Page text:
Features of Desktop as a Service That Are Valuable in a Crisis

DaaS gives your clients’ workforces flexibility and scalability — even in a crisis.

Since the pandemic, remote work has remained the new reality for many workers. Sachin Sharma, Director of Product Marketing, End-User Computing, VMware, explains why offering your clients Desktop as a Service (DaaS) solutions is the best way for you to ensure they can give their remote employees access to corporate resources.

Which Desktop as a Service features have been most valuable for companies adapting to remote work?

Sharma: The big advantage organizations can gain with DaaS is access to global cloud resources. Public cloud vendors and service providers have infrastructure capacity ready to be used, removing the need to stand up infrastructure.

Delegating software management from the hypervisor to the desktop platform is another reason DaaS has been valuable for companies with most of their workforce working remotely. It saves time in not having to learn, manage, and maintain software above the infrastructure stack.

Specific to features, being able to easily manage and deliver apps behind the scenes to employees, having flexibility in types of desktops, and scaling user experience based on bandwidth requirements are valuable items to consider for remote work. Additionally, for day 2 operations, which means supporting employees beyond the initial setup, helpdesk and monitoring features help optimize and troubleshoot environments.

Do most users take full advantage of Desktop as a Service features?

Sharma: With the pandemic, customers focused on quickly getting desktops and apps up and running. Full features and functionality above and beyond the initial setup weren’t considered. As customers mature into DaaS deployments, more enterprise features should be leveraged for easier management and better user experience.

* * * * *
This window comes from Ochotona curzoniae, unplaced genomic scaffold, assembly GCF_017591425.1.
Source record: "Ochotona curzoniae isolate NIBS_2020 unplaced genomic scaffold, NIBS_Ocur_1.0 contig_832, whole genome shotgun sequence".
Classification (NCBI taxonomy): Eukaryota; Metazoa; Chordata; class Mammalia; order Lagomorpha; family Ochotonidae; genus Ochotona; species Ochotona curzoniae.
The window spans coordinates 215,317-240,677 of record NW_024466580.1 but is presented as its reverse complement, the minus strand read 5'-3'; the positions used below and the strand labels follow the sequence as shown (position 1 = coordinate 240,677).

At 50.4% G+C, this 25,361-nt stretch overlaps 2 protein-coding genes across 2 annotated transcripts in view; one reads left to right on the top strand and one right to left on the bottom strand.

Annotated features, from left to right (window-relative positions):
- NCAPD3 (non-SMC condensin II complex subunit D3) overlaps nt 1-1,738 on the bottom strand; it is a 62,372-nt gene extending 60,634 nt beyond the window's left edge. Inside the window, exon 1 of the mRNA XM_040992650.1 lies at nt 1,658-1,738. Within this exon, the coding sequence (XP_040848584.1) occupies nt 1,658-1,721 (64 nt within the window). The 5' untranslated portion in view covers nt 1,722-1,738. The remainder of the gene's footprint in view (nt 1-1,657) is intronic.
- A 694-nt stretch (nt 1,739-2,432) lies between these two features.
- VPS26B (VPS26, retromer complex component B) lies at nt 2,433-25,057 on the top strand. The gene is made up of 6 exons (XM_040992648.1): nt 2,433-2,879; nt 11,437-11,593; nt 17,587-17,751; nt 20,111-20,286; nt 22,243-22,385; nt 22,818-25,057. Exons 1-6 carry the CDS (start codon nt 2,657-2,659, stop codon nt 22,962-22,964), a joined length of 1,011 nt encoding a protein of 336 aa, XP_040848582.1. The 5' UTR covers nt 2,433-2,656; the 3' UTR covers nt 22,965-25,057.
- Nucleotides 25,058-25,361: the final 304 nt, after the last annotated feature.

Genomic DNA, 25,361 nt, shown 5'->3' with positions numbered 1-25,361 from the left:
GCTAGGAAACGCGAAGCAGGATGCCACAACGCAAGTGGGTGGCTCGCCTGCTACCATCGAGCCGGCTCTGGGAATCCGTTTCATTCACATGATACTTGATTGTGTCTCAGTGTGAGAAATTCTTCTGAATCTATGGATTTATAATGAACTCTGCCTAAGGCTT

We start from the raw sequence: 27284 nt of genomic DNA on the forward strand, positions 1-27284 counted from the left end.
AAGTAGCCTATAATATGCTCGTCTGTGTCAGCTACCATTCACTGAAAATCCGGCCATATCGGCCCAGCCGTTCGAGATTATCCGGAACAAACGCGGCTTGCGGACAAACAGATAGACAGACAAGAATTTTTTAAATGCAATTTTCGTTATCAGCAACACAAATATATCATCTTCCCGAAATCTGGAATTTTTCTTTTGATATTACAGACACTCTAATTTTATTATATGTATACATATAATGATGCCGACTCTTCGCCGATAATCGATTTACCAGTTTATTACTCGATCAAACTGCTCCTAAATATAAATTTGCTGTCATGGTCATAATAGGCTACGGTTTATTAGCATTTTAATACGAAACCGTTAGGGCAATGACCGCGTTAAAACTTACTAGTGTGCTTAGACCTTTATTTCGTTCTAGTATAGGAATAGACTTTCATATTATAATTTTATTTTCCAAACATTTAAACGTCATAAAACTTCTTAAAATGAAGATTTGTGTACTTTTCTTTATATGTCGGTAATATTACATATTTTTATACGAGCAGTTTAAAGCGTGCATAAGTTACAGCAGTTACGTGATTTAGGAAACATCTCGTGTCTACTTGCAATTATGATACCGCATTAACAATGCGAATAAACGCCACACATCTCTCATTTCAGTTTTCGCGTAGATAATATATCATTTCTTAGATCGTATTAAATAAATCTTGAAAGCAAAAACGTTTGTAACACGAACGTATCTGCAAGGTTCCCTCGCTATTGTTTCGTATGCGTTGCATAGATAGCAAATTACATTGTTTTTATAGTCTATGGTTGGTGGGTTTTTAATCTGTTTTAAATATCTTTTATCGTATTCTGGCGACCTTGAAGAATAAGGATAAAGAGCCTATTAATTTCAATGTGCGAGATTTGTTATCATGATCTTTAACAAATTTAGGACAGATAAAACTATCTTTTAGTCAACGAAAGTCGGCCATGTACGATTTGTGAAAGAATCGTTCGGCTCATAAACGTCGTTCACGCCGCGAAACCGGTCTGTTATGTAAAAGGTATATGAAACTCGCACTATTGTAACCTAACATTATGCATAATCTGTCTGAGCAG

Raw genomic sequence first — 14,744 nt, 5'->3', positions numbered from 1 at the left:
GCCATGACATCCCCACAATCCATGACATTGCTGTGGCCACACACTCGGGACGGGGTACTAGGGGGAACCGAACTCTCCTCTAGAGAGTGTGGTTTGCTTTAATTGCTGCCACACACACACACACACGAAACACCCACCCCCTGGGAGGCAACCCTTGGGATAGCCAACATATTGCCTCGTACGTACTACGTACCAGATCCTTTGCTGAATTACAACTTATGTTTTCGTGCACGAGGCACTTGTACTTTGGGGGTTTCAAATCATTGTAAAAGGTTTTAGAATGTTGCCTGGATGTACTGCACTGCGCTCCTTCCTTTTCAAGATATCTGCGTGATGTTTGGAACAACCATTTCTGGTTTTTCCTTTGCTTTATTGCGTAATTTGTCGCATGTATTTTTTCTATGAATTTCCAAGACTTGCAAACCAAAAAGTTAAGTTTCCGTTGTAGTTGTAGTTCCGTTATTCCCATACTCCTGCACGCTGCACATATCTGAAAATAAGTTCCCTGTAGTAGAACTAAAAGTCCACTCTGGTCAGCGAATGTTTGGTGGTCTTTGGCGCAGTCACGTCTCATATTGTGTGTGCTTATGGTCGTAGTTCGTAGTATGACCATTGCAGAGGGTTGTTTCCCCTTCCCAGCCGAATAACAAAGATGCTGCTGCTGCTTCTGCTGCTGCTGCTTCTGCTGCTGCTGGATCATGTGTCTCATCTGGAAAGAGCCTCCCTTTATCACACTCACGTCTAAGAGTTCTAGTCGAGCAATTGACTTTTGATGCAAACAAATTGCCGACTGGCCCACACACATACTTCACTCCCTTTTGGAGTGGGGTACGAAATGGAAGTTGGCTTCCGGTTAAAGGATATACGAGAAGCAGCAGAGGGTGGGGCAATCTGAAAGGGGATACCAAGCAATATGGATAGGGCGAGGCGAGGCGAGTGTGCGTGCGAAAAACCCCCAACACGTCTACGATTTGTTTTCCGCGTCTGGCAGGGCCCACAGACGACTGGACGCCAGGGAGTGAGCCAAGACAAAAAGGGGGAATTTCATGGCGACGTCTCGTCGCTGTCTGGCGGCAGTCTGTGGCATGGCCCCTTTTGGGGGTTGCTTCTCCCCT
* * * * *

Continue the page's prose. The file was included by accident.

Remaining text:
What is the MSP or VAR’s role in ensuring clients get the most value from their solutions?

Sharma: MSPs and VARs provide services that extend beyond typical management. For example, MSPs and VARs can help customers with deployment services, managing images, managing desktop and app updates, providing security tools, and even guidance on how to set up virtual desktops and apps in a customer’s DaaS environment.

MSPs and VARs can also build DaaS into their clients’ business continuity plans. For example, leveraging cloud-hosted desktops and apps for remote work gives organizations a seamless path for employees to quickly access corporate resources during and after a crisis. In addition, relinquishing management of the hardware, virtualization, and desktop virtualization infrastructure and focusing only on desktops and applications frees up IT resources and helps accelerate remote work deployments even further while potentially lowering operating costs.

What advice can you offer MSPs or VARs with clients who don’t have DaaS?

Sharma: It’s never too late to look at DaaS as an option. We’re in an era of a new normal, and educating clients on the benefits of DaaS is a great start. Providing value-added services on top of what DaaS has to offer has the potential to be a massive opportunity for MSPs and VARs.